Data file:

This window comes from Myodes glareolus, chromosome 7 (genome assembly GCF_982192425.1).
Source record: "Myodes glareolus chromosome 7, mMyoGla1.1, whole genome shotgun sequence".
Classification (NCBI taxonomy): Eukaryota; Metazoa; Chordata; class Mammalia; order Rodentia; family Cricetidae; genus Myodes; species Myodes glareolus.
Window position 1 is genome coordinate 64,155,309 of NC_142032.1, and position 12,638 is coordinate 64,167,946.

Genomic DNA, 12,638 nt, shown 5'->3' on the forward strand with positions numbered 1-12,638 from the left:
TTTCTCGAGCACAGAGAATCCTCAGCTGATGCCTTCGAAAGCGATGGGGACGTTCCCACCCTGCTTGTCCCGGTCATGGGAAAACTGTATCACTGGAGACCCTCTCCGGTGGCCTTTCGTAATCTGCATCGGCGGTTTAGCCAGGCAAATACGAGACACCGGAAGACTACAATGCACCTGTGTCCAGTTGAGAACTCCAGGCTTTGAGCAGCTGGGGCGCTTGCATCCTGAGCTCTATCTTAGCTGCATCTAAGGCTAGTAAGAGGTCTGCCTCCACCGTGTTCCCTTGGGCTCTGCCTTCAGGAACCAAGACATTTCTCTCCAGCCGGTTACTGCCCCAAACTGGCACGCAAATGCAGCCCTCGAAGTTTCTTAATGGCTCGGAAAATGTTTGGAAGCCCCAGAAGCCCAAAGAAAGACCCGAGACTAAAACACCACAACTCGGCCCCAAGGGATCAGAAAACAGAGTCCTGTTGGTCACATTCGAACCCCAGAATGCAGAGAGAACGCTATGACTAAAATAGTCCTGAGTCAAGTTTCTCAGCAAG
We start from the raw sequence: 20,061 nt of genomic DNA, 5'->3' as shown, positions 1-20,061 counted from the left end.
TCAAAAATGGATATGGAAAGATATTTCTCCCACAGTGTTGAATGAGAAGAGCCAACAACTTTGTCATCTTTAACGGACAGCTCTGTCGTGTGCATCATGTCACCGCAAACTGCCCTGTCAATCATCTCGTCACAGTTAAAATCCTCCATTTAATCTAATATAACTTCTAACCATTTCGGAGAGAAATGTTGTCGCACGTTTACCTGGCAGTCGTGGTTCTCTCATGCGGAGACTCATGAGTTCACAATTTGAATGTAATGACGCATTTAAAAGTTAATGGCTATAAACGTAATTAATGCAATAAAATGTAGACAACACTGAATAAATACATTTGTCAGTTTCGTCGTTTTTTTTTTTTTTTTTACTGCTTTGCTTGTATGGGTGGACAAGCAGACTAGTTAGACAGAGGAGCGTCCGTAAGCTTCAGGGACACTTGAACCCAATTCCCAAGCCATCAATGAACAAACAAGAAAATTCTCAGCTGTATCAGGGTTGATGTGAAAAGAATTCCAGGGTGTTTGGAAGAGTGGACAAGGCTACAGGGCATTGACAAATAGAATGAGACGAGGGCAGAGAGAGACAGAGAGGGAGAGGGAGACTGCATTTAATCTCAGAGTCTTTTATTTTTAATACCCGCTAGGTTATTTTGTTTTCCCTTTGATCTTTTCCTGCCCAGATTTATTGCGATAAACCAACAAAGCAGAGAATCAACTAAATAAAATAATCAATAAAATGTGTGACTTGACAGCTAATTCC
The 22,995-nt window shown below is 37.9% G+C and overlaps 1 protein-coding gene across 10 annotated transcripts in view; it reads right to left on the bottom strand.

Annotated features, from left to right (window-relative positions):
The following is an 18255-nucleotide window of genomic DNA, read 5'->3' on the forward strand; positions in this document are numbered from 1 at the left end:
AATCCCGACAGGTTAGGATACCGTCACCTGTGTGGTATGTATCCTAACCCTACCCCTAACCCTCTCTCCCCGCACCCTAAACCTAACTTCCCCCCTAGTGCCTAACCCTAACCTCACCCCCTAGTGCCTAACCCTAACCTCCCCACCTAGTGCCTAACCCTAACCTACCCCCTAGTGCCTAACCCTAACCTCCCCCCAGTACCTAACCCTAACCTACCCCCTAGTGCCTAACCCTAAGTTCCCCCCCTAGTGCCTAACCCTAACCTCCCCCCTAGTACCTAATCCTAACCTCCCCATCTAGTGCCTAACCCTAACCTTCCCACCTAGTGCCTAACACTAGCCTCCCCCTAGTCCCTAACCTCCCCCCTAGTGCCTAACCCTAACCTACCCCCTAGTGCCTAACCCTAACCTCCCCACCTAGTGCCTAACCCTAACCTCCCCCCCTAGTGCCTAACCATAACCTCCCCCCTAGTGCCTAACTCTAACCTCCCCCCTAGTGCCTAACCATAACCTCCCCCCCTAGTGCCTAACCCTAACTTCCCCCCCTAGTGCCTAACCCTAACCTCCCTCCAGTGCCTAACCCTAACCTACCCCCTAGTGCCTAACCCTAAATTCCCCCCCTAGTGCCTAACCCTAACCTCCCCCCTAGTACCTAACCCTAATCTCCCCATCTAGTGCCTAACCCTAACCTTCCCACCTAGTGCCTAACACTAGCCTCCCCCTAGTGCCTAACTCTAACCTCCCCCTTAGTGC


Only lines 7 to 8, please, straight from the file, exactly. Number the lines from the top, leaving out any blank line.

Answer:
We start from the raw sequence: 20,061 nt of genomic DNA, 5'->3' as shown, positions 1-20,061 counted from the left end.
TCAAAAATGGATATGGAAAGATATTTCTCCCACAGTGTTGAATGAGAAGAGCCAACAACTTTGTCATCTTTAACGGACAGCTCTGTCGTGTGCATCATGTCACCGCAAACTGCCCTGTCAATCATCTCGTCACAGTTAAAATCCTCCATTTAATCTAATATAACTTCTAACCATTTCGGAGAGAAATGTTGTCGCACGTTTACCTGGCAGTCGTGGTTCTCTCATGCGGAGACTCATGAGTTCACAATTTGAATGTAATGACGCATTTAAAAGTTAATGGCTATAAACGTAATTAATGCAATAAAATGTAGACAACACTGAATAAATACATTTGTCAGTTTCGTCGTTTTTTTTTTTTTTTTTACTGCTTTGCTTGTATGGGTGGACAAGCAGACTAGTTAGACAGAGGAGCGTCCGTAAGCTTCAGGGACACTTGAACCCAATTCCCAAGCCATCAATGAACAAACAAGAAAATTCTCAGCTGTATCAGGGTTGATGTGAAAAGAATTCCAGGGTGTTTGGAAGAGTGGACAAGGCTACAGGGCATTGACAAATAGAATGAGACGAGGGCAGAGAGAGACAGAGAGGGAGAGGGAGACTGCATTTAATCTCAGAGTCTTTTATTTTTAATACCCGCTAGGTTATTTTGTTTTCCCTTTGATCTTTTCCTGCCCAGATTTATTGCGATAAACCAACAAAGCAGAGAATCAACTAAATAAAATAATCAATAAAATGTGTGACTTGACAGCTAATTCC